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From "Roy T. Fielding" <field...@gbiv.com>
Subject Re: [VOTE] Direction for Hadoop development
Date Tue, 07 Dec 2010 22:37:42 GMT
On Dec 7, 2010, at 9:18 AM, Doug Cutting wrote:

> On 12/06/2010 05:09 PM, Roy T. Fielding wrote:
>> Generally speaking, vetoing extension interfaces without a compelling
>> technical reason is not the way Apache operates.  We make extensions
>> modular so that diverse collaborators can specialize according to
>> their own needs, not just your needs.
> Roy, thanks for your thoughts here.
> I have not intended to veto an extension mechanism.  In this case, we already have an
extension mechanism.

It is my understanding that the existing extension mechanism did not
support the desired extensions, so improving it makes sense.

>  The proposal is to change the extension mechanism incompatibly with unclear benefits,

Good, these are technical reasons.  The benefits can be cleared by docs.
By incompatible, I assume you mean forward-compatibility of old versions
of Hadoop reading newer files.  Can we fix that by having the new
implementation use the old file format by default until it is configured
to use one of the new interfaces for writing?

> add implementations of several extensions to the kernel, and incompatibly change a widely-used
file format.

You keep referring to the kernel as if it were a product.  I don't see
a kernel product in the list of things released by Apache Hadoop.
If there were such a product, then it would make sense for Apache Hadoop
to also release ancillary products for common libraries, test frameworks,
and modular storage interfaces.  Rearchitecting the Hadoop product suite
into such a logical arrangement would make sense, and after such an
architecture is put into place then "keeping the kernel simple" would
be a reason to veto a change to the kernel.

> In general I support improving extension mechanisms, but oppose gratuitous changes to
file formats and the inclusion of new user-level functionality in the kernel.

Persistence is not usually considered user-level functionality, nor do
the proposed changes seem gratuitous.  Owen said the reason was to
support type-safety, which may well be a desirable feature for some
users.  I think it makes sense to find a way to modularize the feature
such that this functionality is only brought in when configured
by the user.

>  I'd like the issue to focus solely on the extension mechanism to clarify the discussion,
not on adding extensions to the kernel or file formats.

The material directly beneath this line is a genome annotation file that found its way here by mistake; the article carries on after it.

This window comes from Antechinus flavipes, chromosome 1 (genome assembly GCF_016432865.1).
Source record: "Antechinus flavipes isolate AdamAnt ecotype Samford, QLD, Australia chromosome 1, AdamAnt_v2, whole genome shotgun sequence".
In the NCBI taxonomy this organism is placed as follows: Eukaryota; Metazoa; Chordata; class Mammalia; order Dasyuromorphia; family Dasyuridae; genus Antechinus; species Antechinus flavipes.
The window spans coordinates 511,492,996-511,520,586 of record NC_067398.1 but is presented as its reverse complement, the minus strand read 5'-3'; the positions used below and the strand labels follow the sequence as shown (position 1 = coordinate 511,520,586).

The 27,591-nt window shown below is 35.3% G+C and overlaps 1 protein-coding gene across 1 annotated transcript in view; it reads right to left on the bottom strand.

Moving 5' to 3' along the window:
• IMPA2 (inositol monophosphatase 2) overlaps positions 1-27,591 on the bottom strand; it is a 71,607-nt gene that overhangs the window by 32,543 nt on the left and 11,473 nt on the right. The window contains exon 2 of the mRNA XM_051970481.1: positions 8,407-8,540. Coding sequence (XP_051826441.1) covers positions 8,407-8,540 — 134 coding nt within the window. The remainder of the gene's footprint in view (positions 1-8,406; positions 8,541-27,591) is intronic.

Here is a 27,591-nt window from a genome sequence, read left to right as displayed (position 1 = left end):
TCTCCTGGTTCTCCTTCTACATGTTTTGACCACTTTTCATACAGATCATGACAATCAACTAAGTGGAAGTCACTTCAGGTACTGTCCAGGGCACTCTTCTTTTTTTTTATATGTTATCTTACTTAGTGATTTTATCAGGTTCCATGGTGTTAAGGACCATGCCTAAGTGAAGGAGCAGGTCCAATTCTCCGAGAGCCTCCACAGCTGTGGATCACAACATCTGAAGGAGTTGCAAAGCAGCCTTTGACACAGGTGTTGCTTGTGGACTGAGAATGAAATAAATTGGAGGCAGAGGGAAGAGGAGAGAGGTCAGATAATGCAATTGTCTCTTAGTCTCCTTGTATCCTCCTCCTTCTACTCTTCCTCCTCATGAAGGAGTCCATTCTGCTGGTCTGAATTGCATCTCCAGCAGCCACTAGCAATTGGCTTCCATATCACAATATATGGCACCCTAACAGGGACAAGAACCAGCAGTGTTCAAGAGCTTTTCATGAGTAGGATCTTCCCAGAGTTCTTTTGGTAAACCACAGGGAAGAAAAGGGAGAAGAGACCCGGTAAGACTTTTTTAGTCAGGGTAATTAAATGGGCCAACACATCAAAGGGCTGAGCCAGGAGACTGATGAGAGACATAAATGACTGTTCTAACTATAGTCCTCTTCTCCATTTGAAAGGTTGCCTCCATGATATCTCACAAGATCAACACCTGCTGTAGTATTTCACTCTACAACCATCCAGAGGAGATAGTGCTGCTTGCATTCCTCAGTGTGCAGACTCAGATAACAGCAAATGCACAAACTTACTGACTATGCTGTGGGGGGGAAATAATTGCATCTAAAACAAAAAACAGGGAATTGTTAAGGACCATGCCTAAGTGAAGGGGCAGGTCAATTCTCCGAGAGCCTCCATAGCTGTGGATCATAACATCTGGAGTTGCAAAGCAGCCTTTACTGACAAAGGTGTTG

That is irrelevant.  Doing development via jira discussion is inherently
dysfunctional because it promotes such bureaucratic nonsense instead of
working towards a common solution via iterative development.  My goal
here is to fix this goofy behavior, not reinforce it.

> Tom long ago provided patches showing how the existing configuration system can provide
equivalent extension implementations outside of the kernel with no incompatible changes. 

They both seem to be active and unfinished.  If they are equivalent fixes
to the same problem, then I suggest applying them to a branch, documenting
how they work, and then agreeing to have a bake-off.  A bake-off is a
decision made by performance and feature-completeness as an objective
way to resolve an impasse due to mutually exclusive vetoes.  All sides agree
to drop the veto and accept whichever performs best, by majority decision.

>> Changes to the existing products,
>> including plans like the one Owen described, are subject to vote if anyone
>> disagrees with them.
> Is this described somewhere?  The HTTPD page says, "Long term plans are simply announcements
that group members are working on particular issues related to the Apache software. These
are not voted on [...]."

All action items can be voted on.  What we are talking about here is a
short term plan, and it is listed as a type of action item under
changes to products.

>> They are also subject to veto if and only if they
>> are to be applied to the current release branch (or a released branch).
> Owen intends to merge this patch to a release branch.


>> The compelling reason would be a measured performance impact or some
>> other objective degradation of the existing product that can be
>> evaluated by others as a cost/benefit tradeoff and perhaps compensated
>> by modifying the implementation.
> Files written by the proposed new version would not be readable by older versions of
Hadoop.  An unaltered application that upgrades to the newer version would begin creating
files that could not be interchanged with folks running the older version.

Good reason, so let's fix that.  Note, however, that one valid solution is
to simply release it as a new major version of the product.

>> If a PMC member insists on making design opinion the sole basis of their
>> vetoes, then they are not collaborating with the rest of the PMC.  The
>> board will recommend that such a person be removed from the PMC so that
>> the majority can continue to develop the product in peace.
> I am not the sole PMC member to express these opinions.

No, but the other objections seem to be suffering from a lack of independent
thought and are predicated on the theory that outside organizations will
satisfy the needs of our users instead of an Apache project solving them
directly.  That is extremely annoying to me, since the only reason I am here
is to deal with some folks' failure to think independently of their employer.


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